heidigynne: Should anyone drop in, this review from ArmShare, AIM Company Details. copyright acknowleged. Hay (Norman) PLC Report updated: 17th September 2004 Whilst moaning and groaning about the unfairness of life is generally a pointless exercise, it is surely difficult for even the most progressive economic liberal to explain away the market's function in respect of the allocation of capital, when the hardworking management of a stable company like Norman Hay found itself rewarded with a share price that put the company on a 10% yield; whilst parvenus, many of which will never make a profit commanded market support with seemingly effortless ease. Norman Hay's activities embrace the processing, coating and finishing of metals. The company is also involved in pollution control as well as specialist fabrication and machining. Perhaps its best known brand is "Ultraseal". The strength of sterling should be pinning its UK operations to the ground and is reportedly doing its bit; but that has not prevented the company from achieving growing sales, nor from taking vigorous action to sell its products in the United States or the Far East. Results to December 1999 however saw the £5 million increase in turnover produce a bit less than the previous year by way of earnings per share, 6.5p against 7.7p. It was almost certainly the international sales effort which led to the sharp rise in distribution and administrative expenses which were the cause of this, although a £40,000 bad debt did not help things either. Interim earnings for the period to June 2000 were much of a muchness with those of the comparable 1999 period, 3.3p as opposed to 3.4p. The Chairman was mildly optimistic about a better second-half trend, main prospects then attributed to levels of activity in the North Sea. The move to AIM was treated in a very low-key fashion. The December-2000 figures, whilst disappointing, had to bear £250,000 of exceptional costs. However cash-flow remained positive, and the dividend was held. The turnover for the six-months figures to June 2001 showed an £800,000 advance to £7.8 million, but the tightening recessionary grip squeezing the operating profits down from £530,000 to £420,000, and earnings from 3.3p to 2.1p. More sombre still was the statement telling of all operations being effected by the manufacturing slowdown, and the consequential difficulty of forecasting the outcome for the year. This was followed by news of three complementary businesses having been acquired from AEA Technology for an undisclosed price; and this followed a month later by a similarly close-mouth deal with PMD Group for the latter's engineering interests. Nevertheless turnover to December 2001 was £16 million, £2 million up on the comparable period, and even if the company had to fight hard to maintain the gross margin, good housekeeping enabled earnings per share to creep up from 2.6p to 4.1p. So the gloomy musings about prospects given the nature of the company's trade and the uncertain prospects may have been over-conservative, which is more than you can say about the staunchly-held dividend. What for many companies would have been a stout performance for the June 2002 half-year - maintained profits (2.2p per share) - had to bear not only market indifference but a gloomy statement in respect of forthcoming and unavoidable cost increases, increases which would not only impair performance in 2002 but 2003. The market's indifference was only feigned however, for it woke up long enough to mark the shares down by one third on the day. Maybe it should have slumbered on, for, if you ignore a goodwill write-off, the December 2002 full-year earnings were higher than those of 2001; the dividend has been maintained; and there was £800,000 of cash generated in the period, driving the gearing ratio to 30%. The share price recovered, but the yield was still a stout 8%. Lower sales for the first half of 2003, £8.4 against £9.8 million still produced a similar contribution to that of 2002 and identical interim earnings per share - 2.2p. A maintained interim dividend and a quietly second-half outlook underpinned the share price. This lower turnover persisted throughout the year, but that did not prevent the company registering a 10% increase in earnings per share in the full year to December 2003 - nor maintaining the dividend. A Chairman who does not prattle readily merely said that trading in 2004 was satisfactory to date. And indeed the customary, virtually unchanged, earnings (2.3p) were delivered in respect of the June interim period, along with an increased six-month dividend, 1.1p. Research Standing Copyright © ArmShare Limited.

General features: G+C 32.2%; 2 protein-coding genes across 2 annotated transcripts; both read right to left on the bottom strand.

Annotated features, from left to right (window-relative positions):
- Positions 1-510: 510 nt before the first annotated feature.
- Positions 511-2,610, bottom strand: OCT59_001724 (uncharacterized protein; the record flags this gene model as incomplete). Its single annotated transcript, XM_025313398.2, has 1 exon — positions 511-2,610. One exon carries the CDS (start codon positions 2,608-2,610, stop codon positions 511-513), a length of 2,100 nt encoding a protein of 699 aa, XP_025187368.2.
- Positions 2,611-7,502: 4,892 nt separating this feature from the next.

hugepants: Market cap is 6.12M based on share price of 42.5p and 14.42M shares in issue Operating profit of 939 + 59 (for goodwill write-orf) = 998 (974) on revenues of 16.3M (18.7M). PE of 7.3 flattered by lower than normal tax charge. NTAV = 6.15M Net current assets = 1.57M Freehold property valued at 3.15M. However this likely to be understated since 2.8M of freeholds were last valued in 1992. Long leasehold land and buildings worth 0.48M Defined contribution scheme, therefore no pension deficit.
rickster: well it's all very quiet again! I guess we'll have to sit back and pick up the divis. The share price seems static so unless we get a takeover or management buyout things don't appear to be moving! later Rickster